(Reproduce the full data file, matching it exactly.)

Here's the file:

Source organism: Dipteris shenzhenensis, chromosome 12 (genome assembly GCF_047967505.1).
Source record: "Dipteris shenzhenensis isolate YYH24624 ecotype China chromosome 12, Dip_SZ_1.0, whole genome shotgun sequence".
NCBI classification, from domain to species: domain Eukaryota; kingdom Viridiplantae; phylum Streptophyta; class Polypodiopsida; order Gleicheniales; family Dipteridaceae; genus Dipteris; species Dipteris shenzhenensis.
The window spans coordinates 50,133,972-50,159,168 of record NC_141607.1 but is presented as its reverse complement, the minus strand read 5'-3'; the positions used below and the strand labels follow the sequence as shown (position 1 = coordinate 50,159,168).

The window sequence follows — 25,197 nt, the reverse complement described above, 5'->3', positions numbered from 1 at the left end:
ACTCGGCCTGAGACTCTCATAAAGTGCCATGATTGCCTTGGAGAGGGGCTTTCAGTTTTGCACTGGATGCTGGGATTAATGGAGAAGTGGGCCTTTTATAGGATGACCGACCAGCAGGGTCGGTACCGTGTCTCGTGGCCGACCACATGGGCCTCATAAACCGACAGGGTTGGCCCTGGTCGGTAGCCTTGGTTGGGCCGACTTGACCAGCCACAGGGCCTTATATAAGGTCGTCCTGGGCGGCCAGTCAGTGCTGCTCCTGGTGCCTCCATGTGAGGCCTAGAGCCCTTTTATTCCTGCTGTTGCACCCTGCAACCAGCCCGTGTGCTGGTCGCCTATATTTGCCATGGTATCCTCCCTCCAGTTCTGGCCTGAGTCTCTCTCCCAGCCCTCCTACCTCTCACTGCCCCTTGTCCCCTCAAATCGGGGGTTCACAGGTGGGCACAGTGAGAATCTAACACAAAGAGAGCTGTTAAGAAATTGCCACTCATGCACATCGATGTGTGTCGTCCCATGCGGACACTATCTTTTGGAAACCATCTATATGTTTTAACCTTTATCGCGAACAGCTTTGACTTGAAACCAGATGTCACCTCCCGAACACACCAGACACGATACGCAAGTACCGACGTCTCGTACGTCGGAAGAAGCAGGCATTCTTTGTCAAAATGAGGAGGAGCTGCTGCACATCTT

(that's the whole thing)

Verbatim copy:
Source organism: Dipteris shenzhenensis, chromosome 12 (genome assembly GCF_047967505.1).
Source record: "Dipteris shenzhenensis isolate YYH24624 ecotype China chromosome 12, Dip_SZ_1.0, whole genome shotgun sequence".
NCBI classification, from domain to species: domain Eukaryota; kingdom Viridiplantae; phylum Streptophyta; class Polypodiopsida; order Gleicheniales; family Dipteridaceae; genus Dipteris; species Dipteris shenzhenensis.
The window spans coordinates 50,133,972-50,159,168 of record NC_141607.1 but is presented as its reverse complement, the minus strand read 5'-3'; the positions used below and the strand labels follow the sequence as shown (position 1 = coordinate 50,159,168).

The window sequence follows — 25,197 nt, the reverse complement described above, 5'->3', positions numbered from 1 at the left end:
ACTCGGCCTGAGACTCTCATAAAGTGCCATGATTGCCTTGGAGAGGGGCTTTCAGTTTTGCACTGGATGCTGGGATTAATGGAGAAGTGGGCCTTTTATAGGATGACCGACCAGCAGGGTCGGTACCGTGTCTCGTGGCCGACCACATGGGCCTCATAAACCGACAGGGTTGGCCCTGGTCGGTAGCCTTGGTTGGGCCGACTTGACCAGCCACAGGGCCTTATATAAGGTCGTCCTGGGCGGCCAGTCAGTGCTGCTCCTGGTGCCTCCATGTGAGGCCTAGAGCCCTTTTATTCCTGCTGTTGCACCCTGCAACCAGCCCGTGTGCTGGTCGCCTATATTTGCCATGGTATCCTCCCTCCAGTTCTGGCCTGAGTCTCTCTCCCAGCCCTCCTACCTCTCACTGCCCCTTGTCCCCTCAAATCGGGGGTTCACAGGTGGGCACAGTGAGAATCTAACACAAAGAGAGCTGTTAAGAAATTGCCACTCATGCACATCGATGTGTGTCGTCCCATGCGGACACTATCTTTTGGAAACCATCTATATGTTTTAACCTTTATCGCGAACAGCTTTGACTTGAAACCAGATGTCACCTCCCGAACACACCAGACACGATACGCAAGTACCGACGTCTCGTACGTCGGAAGAAGCAGGCATTCTTTGTCAAAATGAGGAGGAGCTGCTGCACATCTT